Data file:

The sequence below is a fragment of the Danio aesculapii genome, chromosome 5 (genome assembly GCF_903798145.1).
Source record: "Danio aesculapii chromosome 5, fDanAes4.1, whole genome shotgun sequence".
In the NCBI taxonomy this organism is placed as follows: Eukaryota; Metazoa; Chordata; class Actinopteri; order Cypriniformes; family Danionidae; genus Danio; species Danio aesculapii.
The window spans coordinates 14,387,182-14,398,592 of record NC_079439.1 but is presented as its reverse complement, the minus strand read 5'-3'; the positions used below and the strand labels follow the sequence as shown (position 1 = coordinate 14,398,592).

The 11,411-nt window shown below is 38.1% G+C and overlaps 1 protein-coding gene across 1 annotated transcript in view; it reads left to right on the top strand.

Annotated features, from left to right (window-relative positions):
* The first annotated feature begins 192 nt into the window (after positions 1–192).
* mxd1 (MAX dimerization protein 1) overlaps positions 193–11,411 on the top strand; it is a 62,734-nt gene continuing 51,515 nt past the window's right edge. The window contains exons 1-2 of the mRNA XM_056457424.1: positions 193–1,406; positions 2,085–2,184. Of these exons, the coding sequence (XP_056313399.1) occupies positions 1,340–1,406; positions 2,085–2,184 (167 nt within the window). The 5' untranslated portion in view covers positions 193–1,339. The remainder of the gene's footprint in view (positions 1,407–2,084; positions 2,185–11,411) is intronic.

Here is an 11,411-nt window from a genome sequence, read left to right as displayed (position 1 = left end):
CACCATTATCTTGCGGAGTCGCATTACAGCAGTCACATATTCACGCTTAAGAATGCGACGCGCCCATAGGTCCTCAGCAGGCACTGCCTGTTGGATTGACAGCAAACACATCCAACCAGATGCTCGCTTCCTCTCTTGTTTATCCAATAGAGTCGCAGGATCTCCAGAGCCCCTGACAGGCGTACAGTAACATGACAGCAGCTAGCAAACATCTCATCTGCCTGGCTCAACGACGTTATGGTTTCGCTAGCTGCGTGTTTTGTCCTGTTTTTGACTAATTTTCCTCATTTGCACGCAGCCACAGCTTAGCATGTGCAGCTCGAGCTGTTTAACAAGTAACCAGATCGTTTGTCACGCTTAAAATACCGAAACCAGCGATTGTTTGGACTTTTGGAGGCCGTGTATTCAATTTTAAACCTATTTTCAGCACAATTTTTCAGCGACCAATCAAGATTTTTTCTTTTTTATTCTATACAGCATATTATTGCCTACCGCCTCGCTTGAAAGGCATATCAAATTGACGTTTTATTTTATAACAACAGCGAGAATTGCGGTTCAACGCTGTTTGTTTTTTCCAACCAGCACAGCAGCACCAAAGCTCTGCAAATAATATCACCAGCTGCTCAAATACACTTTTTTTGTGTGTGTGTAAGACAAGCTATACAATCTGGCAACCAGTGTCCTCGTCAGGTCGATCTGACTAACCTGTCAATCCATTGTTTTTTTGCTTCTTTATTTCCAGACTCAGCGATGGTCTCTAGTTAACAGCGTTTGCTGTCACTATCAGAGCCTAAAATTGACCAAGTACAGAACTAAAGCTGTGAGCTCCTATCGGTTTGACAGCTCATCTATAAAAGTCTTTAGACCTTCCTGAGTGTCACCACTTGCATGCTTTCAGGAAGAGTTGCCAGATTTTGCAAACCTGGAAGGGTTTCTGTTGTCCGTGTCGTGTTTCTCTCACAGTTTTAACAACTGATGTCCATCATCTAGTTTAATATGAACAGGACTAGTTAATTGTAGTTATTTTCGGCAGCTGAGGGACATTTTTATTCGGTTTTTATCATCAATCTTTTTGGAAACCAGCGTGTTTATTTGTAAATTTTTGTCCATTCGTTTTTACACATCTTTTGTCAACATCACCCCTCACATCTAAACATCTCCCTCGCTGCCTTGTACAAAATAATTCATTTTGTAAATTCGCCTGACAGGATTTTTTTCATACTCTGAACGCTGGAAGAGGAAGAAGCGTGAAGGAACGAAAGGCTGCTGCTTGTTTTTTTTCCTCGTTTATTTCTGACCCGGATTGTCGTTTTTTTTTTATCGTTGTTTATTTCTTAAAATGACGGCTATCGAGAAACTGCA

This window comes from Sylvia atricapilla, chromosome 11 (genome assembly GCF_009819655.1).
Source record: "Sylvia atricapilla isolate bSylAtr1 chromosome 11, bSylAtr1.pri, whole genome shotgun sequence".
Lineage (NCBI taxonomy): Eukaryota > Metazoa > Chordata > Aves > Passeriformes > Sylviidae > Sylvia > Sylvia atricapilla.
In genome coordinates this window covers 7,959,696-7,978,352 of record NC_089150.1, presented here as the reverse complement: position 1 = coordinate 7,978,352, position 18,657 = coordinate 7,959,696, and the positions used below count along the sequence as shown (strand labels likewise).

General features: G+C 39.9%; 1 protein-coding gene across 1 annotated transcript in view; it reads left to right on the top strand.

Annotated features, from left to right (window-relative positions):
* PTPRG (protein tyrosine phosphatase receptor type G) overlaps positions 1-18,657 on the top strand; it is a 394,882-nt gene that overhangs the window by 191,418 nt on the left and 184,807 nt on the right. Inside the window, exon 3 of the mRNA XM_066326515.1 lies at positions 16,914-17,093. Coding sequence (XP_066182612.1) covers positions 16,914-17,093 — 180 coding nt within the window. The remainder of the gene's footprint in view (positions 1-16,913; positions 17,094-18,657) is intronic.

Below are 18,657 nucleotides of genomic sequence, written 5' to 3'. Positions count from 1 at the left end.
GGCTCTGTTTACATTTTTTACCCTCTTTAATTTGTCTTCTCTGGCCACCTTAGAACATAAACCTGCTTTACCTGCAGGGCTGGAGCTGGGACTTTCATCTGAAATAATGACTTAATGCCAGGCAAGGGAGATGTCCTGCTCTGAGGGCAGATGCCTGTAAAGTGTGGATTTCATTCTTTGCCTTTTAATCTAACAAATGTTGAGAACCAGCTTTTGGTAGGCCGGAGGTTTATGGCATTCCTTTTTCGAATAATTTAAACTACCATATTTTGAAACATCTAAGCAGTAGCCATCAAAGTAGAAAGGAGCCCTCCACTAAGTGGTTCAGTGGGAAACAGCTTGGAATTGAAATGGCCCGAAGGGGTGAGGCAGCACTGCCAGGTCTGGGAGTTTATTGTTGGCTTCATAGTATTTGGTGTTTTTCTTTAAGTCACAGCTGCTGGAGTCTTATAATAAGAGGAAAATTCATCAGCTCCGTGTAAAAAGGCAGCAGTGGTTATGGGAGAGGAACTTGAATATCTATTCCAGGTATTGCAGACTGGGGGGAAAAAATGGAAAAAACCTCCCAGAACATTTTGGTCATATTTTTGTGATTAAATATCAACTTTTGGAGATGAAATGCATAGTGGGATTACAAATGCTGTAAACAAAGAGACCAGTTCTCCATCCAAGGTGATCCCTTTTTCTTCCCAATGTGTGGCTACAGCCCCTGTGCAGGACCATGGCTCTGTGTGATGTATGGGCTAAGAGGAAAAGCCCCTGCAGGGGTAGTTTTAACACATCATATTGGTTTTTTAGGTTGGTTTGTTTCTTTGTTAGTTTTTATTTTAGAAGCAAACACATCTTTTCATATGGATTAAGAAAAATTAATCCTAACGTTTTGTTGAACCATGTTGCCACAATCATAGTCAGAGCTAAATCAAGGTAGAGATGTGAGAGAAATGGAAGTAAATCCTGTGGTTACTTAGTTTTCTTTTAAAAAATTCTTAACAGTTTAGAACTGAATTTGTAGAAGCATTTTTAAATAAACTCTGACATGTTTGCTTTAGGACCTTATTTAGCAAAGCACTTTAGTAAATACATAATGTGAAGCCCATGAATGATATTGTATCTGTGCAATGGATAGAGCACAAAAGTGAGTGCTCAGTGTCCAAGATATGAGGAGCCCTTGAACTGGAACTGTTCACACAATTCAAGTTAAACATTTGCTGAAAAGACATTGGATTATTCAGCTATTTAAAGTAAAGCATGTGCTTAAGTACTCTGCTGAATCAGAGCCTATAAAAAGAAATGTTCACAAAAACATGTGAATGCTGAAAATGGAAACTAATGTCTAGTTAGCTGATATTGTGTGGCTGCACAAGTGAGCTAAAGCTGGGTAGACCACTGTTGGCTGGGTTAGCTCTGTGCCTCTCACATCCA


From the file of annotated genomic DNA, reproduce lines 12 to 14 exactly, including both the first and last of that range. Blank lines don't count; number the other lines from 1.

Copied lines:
Source record: "Sylvia atricapilla isolate bSylAtr1 chromosome 11, bSylAtr1.pri, whole genome shotgun sequence".
Lineage (NCBI taxonomy): Eukaryota > Metazoa > Chordata > Aves > Passeriformes > Sylviidae > Sylvia > Sylvia atricapilla.
In genome coordinates this window covers 7,959,696-7,978,352 of record NC_089150.1, presented here as the reverse complement: position 1 = coordinate 7,978,352, position 18,657 = coordinate 7,959,696, and the positions used below count along the sequence as shown (strand labels likewise).